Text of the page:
October - 2017
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Effect of Lung Recruitment and Titrated Positive End-Expiratory Pressure (PEEP) vs Low PEEP on Mortality in Patients With Acute Respiratory Distress Syndrome
JAMA, 2017, Online first Sept 2017
This prospective RCT compares lung recruitment maneuver associated with positive end-expiratory pressure (PEEP) titration, according to the best respiratory-system compliance vs conventional low-PEEP strategy, on 28-day mortality, in patients with less than 72 hours of moderate to severe ARDS.
120 intensive care units (ICUs) from 9 countries enrolled 1010 patients over 5 1/2 years. The 2 ventilation strategies were;
Analysis: It was an event-driven study designed to continue until 520 events (28-day deaths) had accrued. This number of events was estimated to provide 90% power, assuming a hazard ratio of 0.75 and type I error of 5%.
What they found
A strategy using a lung recruitment maneuver and titrated PEEP, in association with volume-assist control ventilation, increased mortality of patients with moderate to severe ARDS
IMPORTANCE The effects of recruitment maneuvers and positive end-expiratory pressure (PEEP) titration on clinical outcomes in patients with acute respiratory distress syndrome (ARDS) remain uncertain.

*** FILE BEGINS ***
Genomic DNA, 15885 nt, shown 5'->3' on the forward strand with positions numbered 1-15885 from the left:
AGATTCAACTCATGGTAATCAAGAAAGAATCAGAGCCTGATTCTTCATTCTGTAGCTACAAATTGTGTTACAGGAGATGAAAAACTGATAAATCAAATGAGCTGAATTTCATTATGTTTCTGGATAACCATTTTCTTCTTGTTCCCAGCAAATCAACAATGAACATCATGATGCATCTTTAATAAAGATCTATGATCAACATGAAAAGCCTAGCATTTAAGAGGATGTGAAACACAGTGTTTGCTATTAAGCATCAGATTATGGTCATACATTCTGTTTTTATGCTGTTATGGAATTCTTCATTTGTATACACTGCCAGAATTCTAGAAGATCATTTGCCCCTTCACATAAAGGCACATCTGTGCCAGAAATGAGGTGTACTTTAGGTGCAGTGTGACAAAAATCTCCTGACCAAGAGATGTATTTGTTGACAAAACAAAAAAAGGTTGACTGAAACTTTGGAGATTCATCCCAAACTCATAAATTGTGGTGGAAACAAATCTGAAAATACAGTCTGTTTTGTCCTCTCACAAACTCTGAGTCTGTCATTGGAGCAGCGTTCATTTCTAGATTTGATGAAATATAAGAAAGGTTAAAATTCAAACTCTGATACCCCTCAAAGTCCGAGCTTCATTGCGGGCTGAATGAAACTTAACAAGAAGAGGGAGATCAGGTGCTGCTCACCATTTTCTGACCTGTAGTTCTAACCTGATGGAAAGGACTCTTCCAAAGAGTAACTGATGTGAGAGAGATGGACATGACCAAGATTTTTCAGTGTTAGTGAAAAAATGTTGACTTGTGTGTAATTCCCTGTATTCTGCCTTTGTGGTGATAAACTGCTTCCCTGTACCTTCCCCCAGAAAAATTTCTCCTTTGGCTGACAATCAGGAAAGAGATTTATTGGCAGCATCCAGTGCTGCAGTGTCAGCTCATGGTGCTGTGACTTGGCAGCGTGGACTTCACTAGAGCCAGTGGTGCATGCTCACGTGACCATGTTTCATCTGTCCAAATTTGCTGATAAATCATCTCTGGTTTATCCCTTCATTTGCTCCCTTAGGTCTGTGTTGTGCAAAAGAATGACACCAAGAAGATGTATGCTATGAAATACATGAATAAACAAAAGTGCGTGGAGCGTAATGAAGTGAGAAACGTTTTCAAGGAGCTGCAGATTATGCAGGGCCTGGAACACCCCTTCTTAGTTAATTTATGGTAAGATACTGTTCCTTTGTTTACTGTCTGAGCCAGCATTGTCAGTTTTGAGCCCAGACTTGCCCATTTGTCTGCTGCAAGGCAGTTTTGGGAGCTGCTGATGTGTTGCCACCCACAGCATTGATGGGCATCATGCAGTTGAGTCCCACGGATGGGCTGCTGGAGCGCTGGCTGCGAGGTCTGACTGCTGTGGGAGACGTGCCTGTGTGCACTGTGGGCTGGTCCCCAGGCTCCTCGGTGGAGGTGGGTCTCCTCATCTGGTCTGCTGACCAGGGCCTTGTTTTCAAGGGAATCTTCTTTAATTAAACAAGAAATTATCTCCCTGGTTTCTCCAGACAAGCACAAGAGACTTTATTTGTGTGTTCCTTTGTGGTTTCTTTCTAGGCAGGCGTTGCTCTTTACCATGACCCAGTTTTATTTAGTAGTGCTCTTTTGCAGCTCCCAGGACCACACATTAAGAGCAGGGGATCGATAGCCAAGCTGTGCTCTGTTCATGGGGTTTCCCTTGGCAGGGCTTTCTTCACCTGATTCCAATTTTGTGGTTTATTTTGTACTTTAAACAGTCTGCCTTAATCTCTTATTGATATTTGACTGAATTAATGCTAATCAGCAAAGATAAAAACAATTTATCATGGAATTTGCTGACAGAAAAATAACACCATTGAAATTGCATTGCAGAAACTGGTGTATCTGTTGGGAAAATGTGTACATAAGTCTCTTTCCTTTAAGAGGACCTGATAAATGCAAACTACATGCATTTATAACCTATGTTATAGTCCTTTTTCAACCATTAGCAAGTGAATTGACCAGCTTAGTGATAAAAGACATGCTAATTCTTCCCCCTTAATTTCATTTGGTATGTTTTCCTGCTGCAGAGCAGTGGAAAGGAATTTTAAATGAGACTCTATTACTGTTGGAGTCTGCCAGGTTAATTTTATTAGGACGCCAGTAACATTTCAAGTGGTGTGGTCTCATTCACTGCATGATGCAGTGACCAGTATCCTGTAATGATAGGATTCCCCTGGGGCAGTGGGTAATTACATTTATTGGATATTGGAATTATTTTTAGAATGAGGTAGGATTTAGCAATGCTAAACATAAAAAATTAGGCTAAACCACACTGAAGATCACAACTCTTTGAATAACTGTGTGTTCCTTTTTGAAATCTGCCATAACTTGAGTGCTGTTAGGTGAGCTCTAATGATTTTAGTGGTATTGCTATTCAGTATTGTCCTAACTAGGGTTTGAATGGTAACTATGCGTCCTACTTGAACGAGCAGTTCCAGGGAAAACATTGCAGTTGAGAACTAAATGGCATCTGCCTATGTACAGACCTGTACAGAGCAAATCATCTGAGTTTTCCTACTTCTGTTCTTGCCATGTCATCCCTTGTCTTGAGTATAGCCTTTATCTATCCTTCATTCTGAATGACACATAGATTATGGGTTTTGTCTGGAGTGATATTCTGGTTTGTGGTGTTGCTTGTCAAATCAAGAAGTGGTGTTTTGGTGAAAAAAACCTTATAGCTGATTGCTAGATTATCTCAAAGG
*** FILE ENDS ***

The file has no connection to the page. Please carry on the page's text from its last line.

OBJECTIVE To determine if lung recruitment associated with PEEP titration according to the best respiratory-system compliance decreases 28-day mortality of patients with moderate to severe ARDS compared with a conventional low-PEEP strategy.
DESIGN, SETTING, AND PARTICIPANTS Multicenter, randomized trial conducted at 120 intensive care units (ICUs) from 9 countries from November 17, 2011, through April 25, 2017, enrolling adults with moderate to severe ARDS.
INTERVENTIONS An experimental strategy with a lung recruitment maneuver and PEEP titration according to the best respiratory–system compliance (n = 501; experimental group) or a control strategy of low PEEP (n = 509). All patients received volume-assist control mode until weaning.
MAIN OUTCOMES AND MEASURES The primary outcome was all-cause mortality until 28 days. Secondary outcomes were length of ICU and hospital stay; ventilator-free days through day 28; pneumothorax requiring drainage within 7 days; barotrauma within 7 days; and ICU, in-hospital, and 6-month mortality.
RESULTS Atotalof1010patients(37.5%female;mean[SD]age,50.9[17.4]years)were enrolled and followed up. At 28 days, 277 of 501 patients (55.3%) in the experimental group and 251 of 509 patients (49.3%) in the control group had died (hazard ratio [HR], 1.20; 95% CI, 1.01 to 1.42; P = .041). Compared with the control group, the experimental group strategy increased 6-month mortality (65.3% vs 59.9%; HR, 1.18; 95% CI, 1.01 to 1.38; P = .04), decreased the number of mean ventilator-free days (5.3 vs 6.4; difference, −1.1; 95% CI, −2.1 to −0.1; P = .03), increased the risk of pneumothorax requiring drainage (3.2% vs 1.2%; difference, 2.0%; 95% CI, 0.0% to 4.0%; P = .03), and the risk of barotrauma (5.6% vs 1.6%; difference, 4.0%; 95% CI, 1.5% to 6.5%; P = .001). There were no significant differences in the length of ICU stay, length of hospital stay, ICU mortality, and in-hospital mortality.
CONCLUSIONS AND RELEVANCE In patients with moderate to severe ARDS, a strategy with lung recruitment and titrated PEEP compared with low PEEP increased 28-day all-cause mortality. These findings do not support the routine use of lung recruitment maneuver and PEEP titration in these patients.
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